Sunday, April 28, 2013

Shattered Pillars - Elizabeth Bear

Range of Ghosts was one of the best books I've read last year. Bear's attempt to show what epic fantasy can be if you strip away the sexism, overused tropes, excessive word count and pseudo medieval European setting. It was a bit of a departure from Bear's previous work but certainly a successful one. One element typical of epic fantasy Bear didn't discard is the trilogy format, although the books appear to be one long novel split in three rather than three distinct novels. I was late picking up Range of Ghosts, reading it months after it was published so fortunately I didn't have to wait that long for the second volume Shattered Pillars to appear. My expectations were high and I must say Bear has met them. If Bear can keep this going for the third volume, Steles of the Sky, expected in early 2014, The Eternal Sky trilogy will be a landmark in modern fantasy as far as I'm concerned.

Re-Temur and Samarkar the wizard have reached the house of Temur's grandfather in the city of Asitaneh. Temur's grandfather is a man of influence there but that doesn't mean they are safe. Violence and disease plague the world all along the Celadon Highway and Temur's enemies will not give up that easily. While the pair and their companions try to find a way to free Edene from the hands of the Rahazeen and forward his claim to the Khaganate that is still in dispute. The world doesn't wait for the two of them to sort out their problems though, assassins find them soon enough and on top of that political manipulations pose a challenge as well. Their position is desperate but they are not read to give up.

As with the previous volume, the novel is fairly concise. Where epic fantasy tends to run in may hundreds of pages, with large casts of characters and often many points of view, Bear manages to do an epic in just over 300 pages. Quite a feat if you consider that the novel follows three other major story lines besides that of Temur and Samakar. I haven't quite pinpointed how Bear manages. It is certainly not short on action scenes for instance. If I had to have a stab at it, I'd say it is probably a bit heavier on dialogue and light on descriptive passages. Bear manages to flesh out her world in remarkably efficient prose. Her language is gorgeous in this novel. If I had to make a comparison, the nature of the story and the prose reminded me of Guy Gavriel Kay. Bear doesn't borrow as heavily from history as Kay does but there are clear parallels with existing cultures throughout the book.

The women in this novel again take center stage. Samarkar is particularly impressive. She has always claimed to be a wizard of modest ability but the various life threatening situations she finds herself in make her pull off some impressive feats of wizardry. It is interesting to see that bear presents her magic as a combination of an elemental system and science. In one scene Samarkar is forced to manipulate fire for instance and in a leap of understanding she skips the phlogiston theory and reaches an intuitive understanding of the interplay between fuel and air. The science that can be found reading between the lines expands to such complex issues as radioactivity and human anatomy in other parts of the book. It is an interesting contrast with the sometimes very strange religious views of some of the characters and the Eternal Sky itself, which doesn't behave in any way science could explain.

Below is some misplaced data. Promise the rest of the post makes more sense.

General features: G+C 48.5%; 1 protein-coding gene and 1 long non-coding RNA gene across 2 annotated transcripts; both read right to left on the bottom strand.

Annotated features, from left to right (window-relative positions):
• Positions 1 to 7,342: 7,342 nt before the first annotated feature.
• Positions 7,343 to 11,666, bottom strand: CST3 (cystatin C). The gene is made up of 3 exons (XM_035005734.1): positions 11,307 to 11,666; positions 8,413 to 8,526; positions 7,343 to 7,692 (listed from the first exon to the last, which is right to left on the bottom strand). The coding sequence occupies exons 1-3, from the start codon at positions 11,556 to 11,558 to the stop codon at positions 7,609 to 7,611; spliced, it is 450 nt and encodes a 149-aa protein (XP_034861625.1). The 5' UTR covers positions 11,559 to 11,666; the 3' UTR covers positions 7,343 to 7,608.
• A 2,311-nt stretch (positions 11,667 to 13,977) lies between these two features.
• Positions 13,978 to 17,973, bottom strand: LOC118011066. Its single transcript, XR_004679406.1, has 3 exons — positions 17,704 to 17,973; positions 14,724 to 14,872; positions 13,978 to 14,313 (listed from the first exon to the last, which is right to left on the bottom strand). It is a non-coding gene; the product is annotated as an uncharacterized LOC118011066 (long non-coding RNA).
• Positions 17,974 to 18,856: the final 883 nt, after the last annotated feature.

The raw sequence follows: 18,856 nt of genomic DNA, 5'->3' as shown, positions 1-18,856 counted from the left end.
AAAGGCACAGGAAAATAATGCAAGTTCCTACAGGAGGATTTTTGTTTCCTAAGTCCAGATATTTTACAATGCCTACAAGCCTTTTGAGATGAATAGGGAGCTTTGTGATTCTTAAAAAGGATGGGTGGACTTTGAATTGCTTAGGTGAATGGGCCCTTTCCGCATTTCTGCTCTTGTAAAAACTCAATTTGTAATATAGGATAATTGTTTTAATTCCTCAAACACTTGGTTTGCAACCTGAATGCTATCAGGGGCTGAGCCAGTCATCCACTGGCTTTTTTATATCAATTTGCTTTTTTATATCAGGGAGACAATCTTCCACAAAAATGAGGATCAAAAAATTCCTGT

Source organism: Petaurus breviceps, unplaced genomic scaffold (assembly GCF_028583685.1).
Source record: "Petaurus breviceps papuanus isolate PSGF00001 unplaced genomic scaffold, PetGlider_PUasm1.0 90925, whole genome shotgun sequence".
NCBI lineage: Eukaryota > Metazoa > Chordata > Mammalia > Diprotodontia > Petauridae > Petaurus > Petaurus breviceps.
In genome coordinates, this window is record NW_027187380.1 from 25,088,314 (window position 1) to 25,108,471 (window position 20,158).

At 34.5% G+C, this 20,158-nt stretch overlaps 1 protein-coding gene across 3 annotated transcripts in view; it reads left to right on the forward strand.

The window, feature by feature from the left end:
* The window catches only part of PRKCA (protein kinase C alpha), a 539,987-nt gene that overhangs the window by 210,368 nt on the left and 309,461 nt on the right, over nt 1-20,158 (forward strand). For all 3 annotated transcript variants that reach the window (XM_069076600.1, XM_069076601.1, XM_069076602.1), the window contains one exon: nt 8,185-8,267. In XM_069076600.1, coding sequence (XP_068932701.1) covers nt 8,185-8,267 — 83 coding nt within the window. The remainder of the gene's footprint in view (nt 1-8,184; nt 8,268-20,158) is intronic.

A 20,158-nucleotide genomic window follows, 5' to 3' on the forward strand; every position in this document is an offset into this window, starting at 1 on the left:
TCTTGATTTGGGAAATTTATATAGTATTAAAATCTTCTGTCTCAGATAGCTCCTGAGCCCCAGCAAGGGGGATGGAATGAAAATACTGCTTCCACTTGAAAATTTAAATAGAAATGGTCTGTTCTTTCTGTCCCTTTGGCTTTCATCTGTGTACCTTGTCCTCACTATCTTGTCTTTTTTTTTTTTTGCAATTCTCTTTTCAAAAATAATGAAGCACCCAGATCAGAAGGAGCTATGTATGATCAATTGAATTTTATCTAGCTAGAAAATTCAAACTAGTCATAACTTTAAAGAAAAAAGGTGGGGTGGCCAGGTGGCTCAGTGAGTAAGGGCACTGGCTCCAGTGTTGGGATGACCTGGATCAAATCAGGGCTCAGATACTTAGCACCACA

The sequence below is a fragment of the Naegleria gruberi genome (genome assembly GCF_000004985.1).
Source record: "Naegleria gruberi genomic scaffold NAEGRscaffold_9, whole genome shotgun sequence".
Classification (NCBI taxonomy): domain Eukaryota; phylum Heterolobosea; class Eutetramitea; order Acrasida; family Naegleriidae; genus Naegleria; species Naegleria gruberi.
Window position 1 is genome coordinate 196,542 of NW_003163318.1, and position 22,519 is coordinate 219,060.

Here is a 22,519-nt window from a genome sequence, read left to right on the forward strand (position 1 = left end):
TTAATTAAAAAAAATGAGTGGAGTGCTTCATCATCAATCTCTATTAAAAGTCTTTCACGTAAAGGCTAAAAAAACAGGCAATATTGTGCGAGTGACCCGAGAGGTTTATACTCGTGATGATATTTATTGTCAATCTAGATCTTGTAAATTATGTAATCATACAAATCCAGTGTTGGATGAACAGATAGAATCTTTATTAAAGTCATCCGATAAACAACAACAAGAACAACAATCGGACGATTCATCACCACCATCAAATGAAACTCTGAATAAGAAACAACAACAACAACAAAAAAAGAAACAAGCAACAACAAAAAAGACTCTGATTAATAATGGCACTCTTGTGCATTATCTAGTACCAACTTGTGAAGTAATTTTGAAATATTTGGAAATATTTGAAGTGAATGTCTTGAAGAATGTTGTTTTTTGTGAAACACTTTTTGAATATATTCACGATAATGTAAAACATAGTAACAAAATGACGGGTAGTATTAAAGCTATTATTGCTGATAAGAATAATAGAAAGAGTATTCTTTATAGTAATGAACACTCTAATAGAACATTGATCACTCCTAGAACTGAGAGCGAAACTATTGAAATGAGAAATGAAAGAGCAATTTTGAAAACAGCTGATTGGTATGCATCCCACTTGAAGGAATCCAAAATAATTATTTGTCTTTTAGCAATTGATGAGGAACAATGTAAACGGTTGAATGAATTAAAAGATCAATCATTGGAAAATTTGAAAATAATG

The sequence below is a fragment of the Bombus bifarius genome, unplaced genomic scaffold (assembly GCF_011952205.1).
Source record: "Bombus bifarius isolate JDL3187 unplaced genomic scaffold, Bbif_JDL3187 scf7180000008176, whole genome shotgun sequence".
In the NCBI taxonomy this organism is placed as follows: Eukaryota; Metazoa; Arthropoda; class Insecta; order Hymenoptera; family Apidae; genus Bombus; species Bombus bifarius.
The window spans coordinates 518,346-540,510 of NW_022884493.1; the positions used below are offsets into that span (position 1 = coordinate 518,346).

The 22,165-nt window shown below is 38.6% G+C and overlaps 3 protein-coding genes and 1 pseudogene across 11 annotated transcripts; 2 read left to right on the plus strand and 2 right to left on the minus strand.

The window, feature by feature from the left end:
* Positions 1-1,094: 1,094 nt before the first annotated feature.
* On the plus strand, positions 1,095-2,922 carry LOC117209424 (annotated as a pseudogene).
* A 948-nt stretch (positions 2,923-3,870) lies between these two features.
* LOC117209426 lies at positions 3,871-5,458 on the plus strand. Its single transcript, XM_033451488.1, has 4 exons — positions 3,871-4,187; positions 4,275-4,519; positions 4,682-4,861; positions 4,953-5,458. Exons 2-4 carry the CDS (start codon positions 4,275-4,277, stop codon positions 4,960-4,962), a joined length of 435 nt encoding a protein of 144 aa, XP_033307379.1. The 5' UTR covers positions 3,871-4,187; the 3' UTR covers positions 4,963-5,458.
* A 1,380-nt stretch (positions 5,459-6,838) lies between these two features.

Gender roles are further explored in this novel as well. Again Samarkar important here. The city of Asitaneh is part of the Uthman Caliphate where the Scholar-God is worshipped. There are some parallels with Islam in this particular faith regarding what is considered proper for women. In one scene, Samarkar is forced to wear armour, complete with helmet in the appalling heat of the city to avoid having to around veiled. Her modesty becomes her armour so to speak, I thought it was an interesting compromise. Appearing warrior like when modesty was the aim. It does allow Bear to show off Samarkar's impressive physical skills as well though.

One of the other plot lines that interested me in particular was the one set in the Song empire. It deals with the outbreak of an epidemic and focuses on the wizards of  Tsarepheth scrambling to find a cure for the disease as well as finding out the origin of the magical attack. Their research is an odd mix of a surprisingly deep understanding of the working of the human body and the magic that suffuses the whole city. I was very impressed with the way Bear describes the procedures. Although there is a distinct supernatural element to the disease the whole handling of the epidemic somehow struck me ar very realistic. One of the more powerful moments in the novel is when the Empress fully grasps her own part in these tragic events. It is topped by a (very understated) death of one of the secondary characters though. The response to this death of one of the wizards affected me greatly.

Shattered Pillars is every bit as good and Range of Ghosts. Never in this novel does Bear let the pace of the tale of the quality of the writing slip. Many an epic fantasist could do worse than take a few pointers from what Bear is trying to do here. Unfortunately I am going to have to wait the full year this time to read the conclusion but given the quality of the first two book I have no doubt it will be worth the wait. I may have to check out the accompanying novellas Bone and Jewel Creatures and Book of Iron, sometime soon. I can't emphasize this enough. Bear is on her way to creating a great work here. Fantasy readers take note!

Book Details
Title: Shattered Pillars
Author: Elizabeth Bear
Publisher: Tor
Pages: 333
Year: 2013
Language: English
Format: Hardcover
ISBN: 978-0-7653-2755-0
First published: 2013

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